Imaginative Prayer (PDF)
Your mission: Use your imagination to pray with a story from the Gospels.
Imaginative prayer is a great way to “meet” Jesus face-to-face. Here’s a step-by-step guide to getting started. Check out the extended excerpt and preview images below…plus, the accompanying web article includes 40 readings to try and the story of how St. Ignatius learned to pray while spending nine months recovering from a battle injury.
This is a MISSION:CHRISTIAN Journal page. Mix and match your M:C Journal pages to create a journal customized to your own unique Christian mission. Each journal page includes two pages; print them back-to-back or separately. The first page offers a short introduction to the “mission,” while the second page includes journaling space for your “mission report” and a fun self-examination quiz. The journal pages are formatted to allow for a three-hole punch so you can collect them in a binder.
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Imagine, for a moment, that by some magic or technological genius, you could travel back in time to meet Jesus face to face, walking with him along the roads, fields, and seashores of ancient Palestine. You could see him work miracles and hear him preach with your own eyes and ears. You might even talk to him, ask him questions, or seek his healing touch.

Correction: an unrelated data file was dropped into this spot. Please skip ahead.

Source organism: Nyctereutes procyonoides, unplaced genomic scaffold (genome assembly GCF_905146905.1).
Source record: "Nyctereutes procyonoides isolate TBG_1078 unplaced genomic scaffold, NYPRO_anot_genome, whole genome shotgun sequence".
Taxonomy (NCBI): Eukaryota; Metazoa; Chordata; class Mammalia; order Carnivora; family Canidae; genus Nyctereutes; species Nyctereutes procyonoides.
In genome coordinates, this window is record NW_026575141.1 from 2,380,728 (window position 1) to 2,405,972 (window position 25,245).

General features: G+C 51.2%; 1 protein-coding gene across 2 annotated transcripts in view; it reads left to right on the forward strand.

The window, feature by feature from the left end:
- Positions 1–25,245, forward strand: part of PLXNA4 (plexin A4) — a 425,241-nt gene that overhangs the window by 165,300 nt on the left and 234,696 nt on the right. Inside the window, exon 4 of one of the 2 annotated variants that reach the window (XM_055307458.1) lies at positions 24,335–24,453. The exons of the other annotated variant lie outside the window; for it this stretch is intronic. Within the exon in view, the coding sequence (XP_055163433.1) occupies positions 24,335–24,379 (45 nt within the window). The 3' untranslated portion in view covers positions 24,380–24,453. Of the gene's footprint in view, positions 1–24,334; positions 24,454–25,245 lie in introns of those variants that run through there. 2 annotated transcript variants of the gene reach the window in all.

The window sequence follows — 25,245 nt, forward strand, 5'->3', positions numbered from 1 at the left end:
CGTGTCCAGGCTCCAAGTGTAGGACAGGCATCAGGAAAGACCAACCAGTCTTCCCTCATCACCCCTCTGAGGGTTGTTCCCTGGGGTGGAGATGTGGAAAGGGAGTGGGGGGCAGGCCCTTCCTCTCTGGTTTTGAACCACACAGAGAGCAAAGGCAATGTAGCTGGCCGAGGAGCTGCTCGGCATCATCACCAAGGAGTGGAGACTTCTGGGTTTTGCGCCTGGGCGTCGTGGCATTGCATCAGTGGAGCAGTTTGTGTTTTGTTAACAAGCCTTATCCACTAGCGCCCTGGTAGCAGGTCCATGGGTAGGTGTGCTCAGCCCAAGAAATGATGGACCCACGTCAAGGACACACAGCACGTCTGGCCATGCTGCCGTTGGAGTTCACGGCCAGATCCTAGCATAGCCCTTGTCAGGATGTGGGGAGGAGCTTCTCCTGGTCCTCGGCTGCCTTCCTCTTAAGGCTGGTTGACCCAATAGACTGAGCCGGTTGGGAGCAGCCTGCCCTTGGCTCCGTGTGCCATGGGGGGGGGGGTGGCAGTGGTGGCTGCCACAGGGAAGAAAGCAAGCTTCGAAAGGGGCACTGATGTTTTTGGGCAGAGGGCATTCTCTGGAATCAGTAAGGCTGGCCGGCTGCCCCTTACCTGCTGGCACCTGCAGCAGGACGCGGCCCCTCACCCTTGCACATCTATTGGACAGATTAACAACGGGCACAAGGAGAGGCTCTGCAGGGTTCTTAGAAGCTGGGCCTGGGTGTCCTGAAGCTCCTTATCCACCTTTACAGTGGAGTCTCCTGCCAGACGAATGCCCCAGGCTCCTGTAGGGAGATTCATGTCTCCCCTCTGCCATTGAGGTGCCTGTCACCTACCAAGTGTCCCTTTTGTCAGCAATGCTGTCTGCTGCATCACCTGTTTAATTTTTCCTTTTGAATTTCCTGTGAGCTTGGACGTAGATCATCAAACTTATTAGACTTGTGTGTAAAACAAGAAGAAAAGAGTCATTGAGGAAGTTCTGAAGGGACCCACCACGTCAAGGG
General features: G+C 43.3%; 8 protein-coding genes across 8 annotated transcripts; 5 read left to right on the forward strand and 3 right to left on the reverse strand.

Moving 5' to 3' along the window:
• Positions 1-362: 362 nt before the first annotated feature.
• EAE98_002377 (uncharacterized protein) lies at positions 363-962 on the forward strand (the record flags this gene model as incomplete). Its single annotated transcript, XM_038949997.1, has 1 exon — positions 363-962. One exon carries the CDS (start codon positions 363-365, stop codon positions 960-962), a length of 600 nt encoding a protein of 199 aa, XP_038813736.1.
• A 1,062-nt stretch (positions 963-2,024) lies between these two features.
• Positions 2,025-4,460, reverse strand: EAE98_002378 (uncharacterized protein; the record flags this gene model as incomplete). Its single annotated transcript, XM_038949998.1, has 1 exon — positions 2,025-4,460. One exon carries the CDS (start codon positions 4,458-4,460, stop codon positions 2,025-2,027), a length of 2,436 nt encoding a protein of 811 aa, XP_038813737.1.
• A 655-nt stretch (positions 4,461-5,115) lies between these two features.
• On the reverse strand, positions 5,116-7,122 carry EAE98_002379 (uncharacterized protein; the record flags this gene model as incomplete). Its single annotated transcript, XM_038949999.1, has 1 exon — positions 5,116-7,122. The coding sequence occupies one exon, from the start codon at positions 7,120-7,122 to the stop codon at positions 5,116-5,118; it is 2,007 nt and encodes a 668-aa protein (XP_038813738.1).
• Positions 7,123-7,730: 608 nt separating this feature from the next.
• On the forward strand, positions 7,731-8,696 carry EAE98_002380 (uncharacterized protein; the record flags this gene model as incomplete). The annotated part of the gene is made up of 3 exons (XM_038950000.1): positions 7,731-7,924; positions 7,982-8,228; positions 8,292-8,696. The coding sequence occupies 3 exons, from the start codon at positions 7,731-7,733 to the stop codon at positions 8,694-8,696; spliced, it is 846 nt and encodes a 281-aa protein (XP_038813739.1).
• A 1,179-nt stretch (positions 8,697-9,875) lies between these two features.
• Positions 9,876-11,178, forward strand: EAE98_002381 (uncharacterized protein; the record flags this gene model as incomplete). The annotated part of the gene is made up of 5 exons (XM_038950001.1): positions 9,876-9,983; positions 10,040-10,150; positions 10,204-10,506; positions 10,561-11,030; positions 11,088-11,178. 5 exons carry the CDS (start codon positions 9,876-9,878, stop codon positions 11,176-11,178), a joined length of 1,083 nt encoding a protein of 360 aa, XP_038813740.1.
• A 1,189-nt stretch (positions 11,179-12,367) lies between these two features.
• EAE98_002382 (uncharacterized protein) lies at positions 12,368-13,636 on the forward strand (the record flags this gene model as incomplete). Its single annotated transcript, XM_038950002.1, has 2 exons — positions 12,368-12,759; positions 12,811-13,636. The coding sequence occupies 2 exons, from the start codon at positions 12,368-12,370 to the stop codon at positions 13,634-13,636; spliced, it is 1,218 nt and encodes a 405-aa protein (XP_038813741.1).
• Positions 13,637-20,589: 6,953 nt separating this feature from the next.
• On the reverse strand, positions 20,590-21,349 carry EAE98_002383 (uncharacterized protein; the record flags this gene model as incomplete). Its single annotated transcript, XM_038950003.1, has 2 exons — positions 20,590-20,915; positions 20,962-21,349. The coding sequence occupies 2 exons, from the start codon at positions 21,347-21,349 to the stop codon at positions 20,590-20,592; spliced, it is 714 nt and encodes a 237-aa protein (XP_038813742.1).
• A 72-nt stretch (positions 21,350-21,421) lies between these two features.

What would that be like? Would you jump at the chance, full of excitement…or would you hesitate, a little nervous? We’re talking about the Son of God, after all!
Sadly, time machines don’t exist. But there is another way to “meet” Jesus that is better than any time machine: Ignatian contemplation, also known as imaginative prayer.
How to try imaginative prayer in 4 easy steps
People have used their imaginations in prayer forever, but the method of imaginative prayer you’ll try in this mission was popularized by a sixteenth-century Spaniard named Iñigo Lopez de Oñaz y Loyola, better known today as St. Ignatius of Loyola.
St. Ignatius believed that God created human imagination for the purpose of drawing us closer to him. He knew that the imagination can just as easily separate us from God, of course. But imaginative prayer is different from idle daydreaming. It is always anchored in two things:
- Our prayerful invitation for the Holy Spirit to use our imagination to draw us closer to God.
- A story from the Gospels.
The same Holy Spirit who inspired the authors of the Gospels also “inspires” our imaginations to draw us closer to Christ. Imaginative prayer creates a space for that encounter. The heart of imaginative prayer, then, is to “meet” God, usually through Jesus, in a personal way.
Here’s what to do….
Publisher: Gracewatch Media
Format: PDF Digital Download
Publication date: March 26, 2020